The Complete Peerage of England, Scotland, Ireland, Great Britain and the United Kingdon, Extant, Extinct or Dormant; G.E. Cokayne with Vicary Gibbs, H.A. Doubleday, Geoffrey H. White, Duncan Warrand and Lord Howard de Walden, editors, new ed., 13 volumes in 14 (1910-1959; reprint in 6 volumes, Gloucester, U.K.: Alan Sutton Publishing, 2000), volume I).
The Magna Carta Sureties; 1215; Weis, Frederick Lewis, Th.D. (Baltimore, MD: Genealogical Publishing Co. Inc.), 5th Ed., c 1999.
A Genealogical History of the Dormant, Abeyant, Forfeited and Extinct Peerages of the British Empire; Sir Bernard Burke (1883).
In a previous post, I told the story of David Coon, the fourth great grandfather to my children Erin and Stuart, and his service and death in the Civil War. His father, William B. Coon (about 1789 to August 25, 1854) was also a soldier, but in his case he served in the War of 1812. William was born in Beekmantown, Clinton, New York and was the son of Joseph Coon.
War of 1812 Claim to Bounty Land by William B. Coon, page 1.
War of 1812 Claim to Bounty Land by William B. Coon, page 2.
In 1813, at the age of 24, William enlisted as a Private with the 36th Regiment of the New York Militia under Captain Fillmore at Plattsburgh, New York.
Colonel Zebulon Pike
On January 4, 1851, William B. Coon swore an affidavit before John Kilborn, Justice of the Peace in Canada West, United Counties of Leeds and Grenville, in support of his claim to bounty land in compensation for his service in the War of 1812. According to the affidavit, he, along with his horses and sleigh, were pressed into service March 1, 1813 by Colonel Pike’s 15th Infantry Regiment to go from Plattsburgh to Sackets Harbor, serving seventeen days.
Subsequently, he enlisted August 25, 1813 at Beekmantown, Clinton County, New York, as a Private in Captain S. Fillmore’s Company of the militia commanded by Major John Roberts. He was honorably discharged about December 1, 1813. During this three month period of service, they defended the town of Plattsburgh during the burning of the newly promoted General Pike’s encampment, under command of Colonel Thomas Miller.
War of 1812 Minor’s Claim to Bounty Land, page 2.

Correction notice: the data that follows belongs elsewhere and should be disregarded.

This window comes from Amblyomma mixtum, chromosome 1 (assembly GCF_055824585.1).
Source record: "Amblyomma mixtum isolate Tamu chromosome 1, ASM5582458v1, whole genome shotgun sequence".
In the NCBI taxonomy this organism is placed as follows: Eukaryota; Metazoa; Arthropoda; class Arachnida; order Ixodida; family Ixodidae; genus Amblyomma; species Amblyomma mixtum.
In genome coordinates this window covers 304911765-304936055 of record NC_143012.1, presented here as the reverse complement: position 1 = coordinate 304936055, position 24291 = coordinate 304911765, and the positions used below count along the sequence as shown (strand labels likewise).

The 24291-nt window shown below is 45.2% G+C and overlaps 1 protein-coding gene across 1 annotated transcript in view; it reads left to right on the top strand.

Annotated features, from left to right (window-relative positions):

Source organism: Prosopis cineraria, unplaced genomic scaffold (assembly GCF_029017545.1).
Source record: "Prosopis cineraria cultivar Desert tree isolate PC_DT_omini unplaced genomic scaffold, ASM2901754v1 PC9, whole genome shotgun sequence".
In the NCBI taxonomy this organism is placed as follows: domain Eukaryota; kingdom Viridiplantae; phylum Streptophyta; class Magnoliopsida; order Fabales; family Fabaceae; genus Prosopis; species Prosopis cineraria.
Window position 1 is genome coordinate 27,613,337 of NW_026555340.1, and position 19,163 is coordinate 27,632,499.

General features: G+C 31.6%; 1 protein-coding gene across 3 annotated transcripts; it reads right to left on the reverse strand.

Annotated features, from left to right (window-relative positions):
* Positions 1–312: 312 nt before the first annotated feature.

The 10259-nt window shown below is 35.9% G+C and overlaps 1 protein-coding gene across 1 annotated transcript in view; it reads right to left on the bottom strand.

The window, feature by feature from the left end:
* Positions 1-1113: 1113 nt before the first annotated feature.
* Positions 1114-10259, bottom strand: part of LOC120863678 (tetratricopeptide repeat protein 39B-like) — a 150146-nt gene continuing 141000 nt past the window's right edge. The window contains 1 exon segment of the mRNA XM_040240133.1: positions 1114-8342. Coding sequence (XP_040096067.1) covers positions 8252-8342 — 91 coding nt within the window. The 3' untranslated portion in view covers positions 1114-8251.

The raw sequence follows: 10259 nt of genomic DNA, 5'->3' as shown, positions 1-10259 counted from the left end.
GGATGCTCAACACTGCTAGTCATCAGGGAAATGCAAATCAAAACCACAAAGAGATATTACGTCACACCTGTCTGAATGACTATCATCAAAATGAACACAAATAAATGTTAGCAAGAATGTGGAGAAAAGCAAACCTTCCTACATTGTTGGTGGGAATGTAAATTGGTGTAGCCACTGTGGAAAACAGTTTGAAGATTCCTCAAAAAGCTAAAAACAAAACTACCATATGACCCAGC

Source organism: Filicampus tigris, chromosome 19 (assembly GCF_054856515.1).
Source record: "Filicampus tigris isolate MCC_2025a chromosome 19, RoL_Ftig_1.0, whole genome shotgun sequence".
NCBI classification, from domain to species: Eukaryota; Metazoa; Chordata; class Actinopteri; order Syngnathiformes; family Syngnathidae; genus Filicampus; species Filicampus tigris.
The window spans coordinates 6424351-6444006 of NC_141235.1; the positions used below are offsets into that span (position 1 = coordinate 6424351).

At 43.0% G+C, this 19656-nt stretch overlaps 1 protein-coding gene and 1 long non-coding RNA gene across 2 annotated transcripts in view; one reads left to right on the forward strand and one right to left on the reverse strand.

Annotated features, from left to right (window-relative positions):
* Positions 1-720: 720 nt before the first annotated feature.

War of 1812 Minor’s Claim to Bounty Land, page 1.
A supporting “Declaration on Behalf of Minor Children for Bounty Land” of August 3, 1869 by Harriet (Hattie) Laplaint of Beekmantown, Clinton County, New York states she is the child of William B. Coon, who had been married to Elizabeth Hicks. She further states William B. Coon had died August 25, 1854 and that Elizabeth had predeceased him on September 26, 1842. She was the only child of William and Elizabeth listed and as there were other children by both of his marriages, it appears she was the only claimant for the bounty land. This declaration is witnessed by her half-brother Samuel C. Coon and one Joel Cudworth.
Bounty Land Claim signed by Hiram Southwick.
The “Bounty Land Claim” document signed by Hiram Southwick proves the previous marriage of William B. Coon, although his first wife is not named, stating he was the half-brother of Hattie in support of her claim. William’s first wife Clarissa Haskill had previously been briefly married to Ebenezer (Eben) Southwick and had two sons by him, Hiram and James.
Power of Attorney re William B. Coon’s land claim.
The fate of Clarissa is unknown at this point, but it is assumed she had died sometime between 1826 and 1840, as William married a second time in about 1840 in Ontario, Canada to Elizabeth Hicks. Their children were: Mary Eleanor Coon (born circa 1840) and Harriet “Hattie” Coon (born circa 1841).
William B. Coon’s Military Bounty Land Warrant Certificate.
William died August 25, 1854 in Alexandria, Licking County, Ohio. Unfortunately, this was before he could receive his 40 acres of bounty land in Wisconsin, which then went to his son David, who relocated there with his family prior to his own service in the Civil War.
Keep checking back as I will soon write a post about my children’s other fifth great grandfather, Alanson Adams, the father of David Coon’s wife, Mary Ann Adams. Alanson also fought in the War of 1812, having enlisted along with his brother Gardner in 1813.
Emily Bailey, “David Coon and Family Background,” e-mail message to Christine Blythe, 19 Nov 2006.
Emily Bailey, “William B. Coon Family,” e-mail message to Christine Blythe, 20 Nov 2006.
Coon, William B.; War of 1812 Service File.
Act of Sept. 28 1850 Land Warrant Card – Coon, W.B. and Coon, David.
Military Bounty Land Warrant Certificate – Coon, William B.
Military Bounty Land Location Record – Coon, William B.